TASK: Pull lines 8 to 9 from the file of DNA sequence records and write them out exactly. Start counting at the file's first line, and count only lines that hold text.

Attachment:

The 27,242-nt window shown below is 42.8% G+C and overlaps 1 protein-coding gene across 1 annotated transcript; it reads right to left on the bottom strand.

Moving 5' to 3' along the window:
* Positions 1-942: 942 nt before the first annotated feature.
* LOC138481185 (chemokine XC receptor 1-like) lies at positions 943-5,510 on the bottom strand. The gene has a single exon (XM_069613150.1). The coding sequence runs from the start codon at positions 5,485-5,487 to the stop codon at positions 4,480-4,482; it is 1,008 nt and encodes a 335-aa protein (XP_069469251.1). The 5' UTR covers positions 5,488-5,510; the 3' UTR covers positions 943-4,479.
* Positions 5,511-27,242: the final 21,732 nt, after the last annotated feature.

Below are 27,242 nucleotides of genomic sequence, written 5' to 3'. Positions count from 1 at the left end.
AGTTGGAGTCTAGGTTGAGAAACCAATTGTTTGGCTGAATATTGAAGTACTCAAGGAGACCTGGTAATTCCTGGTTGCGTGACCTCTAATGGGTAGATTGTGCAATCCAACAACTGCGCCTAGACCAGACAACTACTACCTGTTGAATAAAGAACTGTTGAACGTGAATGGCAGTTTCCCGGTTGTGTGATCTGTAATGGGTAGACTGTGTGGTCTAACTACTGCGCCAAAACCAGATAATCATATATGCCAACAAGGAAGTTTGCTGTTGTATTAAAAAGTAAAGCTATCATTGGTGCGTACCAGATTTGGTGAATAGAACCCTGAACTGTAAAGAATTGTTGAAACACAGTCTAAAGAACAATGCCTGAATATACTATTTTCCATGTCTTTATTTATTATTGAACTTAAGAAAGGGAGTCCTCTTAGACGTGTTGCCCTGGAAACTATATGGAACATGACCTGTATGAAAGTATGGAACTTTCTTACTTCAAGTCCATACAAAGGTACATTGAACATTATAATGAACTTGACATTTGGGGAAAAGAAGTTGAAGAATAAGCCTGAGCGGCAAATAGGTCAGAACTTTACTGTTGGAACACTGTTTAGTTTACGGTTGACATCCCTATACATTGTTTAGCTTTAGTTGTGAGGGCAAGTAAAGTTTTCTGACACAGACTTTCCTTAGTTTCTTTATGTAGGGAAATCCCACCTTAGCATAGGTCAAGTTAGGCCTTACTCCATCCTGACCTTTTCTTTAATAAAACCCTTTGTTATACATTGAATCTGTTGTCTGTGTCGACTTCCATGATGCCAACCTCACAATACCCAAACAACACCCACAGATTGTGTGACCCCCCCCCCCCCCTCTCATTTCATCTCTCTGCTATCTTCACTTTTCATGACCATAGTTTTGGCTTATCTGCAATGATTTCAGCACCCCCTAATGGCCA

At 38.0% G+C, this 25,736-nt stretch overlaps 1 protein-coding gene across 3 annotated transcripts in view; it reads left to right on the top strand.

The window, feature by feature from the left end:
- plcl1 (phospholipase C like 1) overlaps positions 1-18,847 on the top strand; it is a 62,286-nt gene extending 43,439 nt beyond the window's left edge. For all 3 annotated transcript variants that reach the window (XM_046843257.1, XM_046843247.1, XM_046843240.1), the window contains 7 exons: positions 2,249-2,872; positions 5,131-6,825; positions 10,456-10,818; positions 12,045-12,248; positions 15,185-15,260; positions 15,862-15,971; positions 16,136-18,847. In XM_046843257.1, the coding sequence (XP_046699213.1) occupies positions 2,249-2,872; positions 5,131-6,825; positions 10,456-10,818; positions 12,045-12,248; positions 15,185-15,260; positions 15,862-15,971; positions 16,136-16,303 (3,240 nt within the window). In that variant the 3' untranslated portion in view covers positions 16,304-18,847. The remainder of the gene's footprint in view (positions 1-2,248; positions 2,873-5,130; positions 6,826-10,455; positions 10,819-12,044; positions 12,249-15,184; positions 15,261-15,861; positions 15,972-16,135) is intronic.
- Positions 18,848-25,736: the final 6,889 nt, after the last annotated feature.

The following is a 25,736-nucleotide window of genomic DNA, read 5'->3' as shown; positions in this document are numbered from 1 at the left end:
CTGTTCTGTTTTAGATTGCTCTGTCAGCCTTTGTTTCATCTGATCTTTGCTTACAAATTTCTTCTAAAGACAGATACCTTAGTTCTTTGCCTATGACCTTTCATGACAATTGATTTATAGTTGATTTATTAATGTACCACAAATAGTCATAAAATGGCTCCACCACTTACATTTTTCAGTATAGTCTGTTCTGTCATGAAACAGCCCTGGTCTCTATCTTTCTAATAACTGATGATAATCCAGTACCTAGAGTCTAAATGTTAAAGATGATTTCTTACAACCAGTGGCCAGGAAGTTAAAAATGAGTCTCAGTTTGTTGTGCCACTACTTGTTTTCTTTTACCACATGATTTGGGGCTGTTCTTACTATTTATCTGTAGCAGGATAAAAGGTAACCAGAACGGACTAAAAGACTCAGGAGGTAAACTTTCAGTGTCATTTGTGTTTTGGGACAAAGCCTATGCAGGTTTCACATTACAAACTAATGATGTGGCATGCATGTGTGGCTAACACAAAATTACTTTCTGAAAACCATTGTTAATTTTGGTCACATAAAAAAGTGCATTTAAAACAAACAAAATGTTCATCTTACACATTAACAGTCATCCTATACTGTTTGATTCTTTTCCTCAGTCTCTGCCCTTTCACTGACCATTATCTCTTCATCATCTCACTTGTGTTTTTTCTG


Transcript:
At 38.0% G+C, this 25,736-nt stretch overlaps 1 protein-coding gene across 3 annotated transcripts in view; it reads left to right on the top strand.

The window, feature by feature from the left end: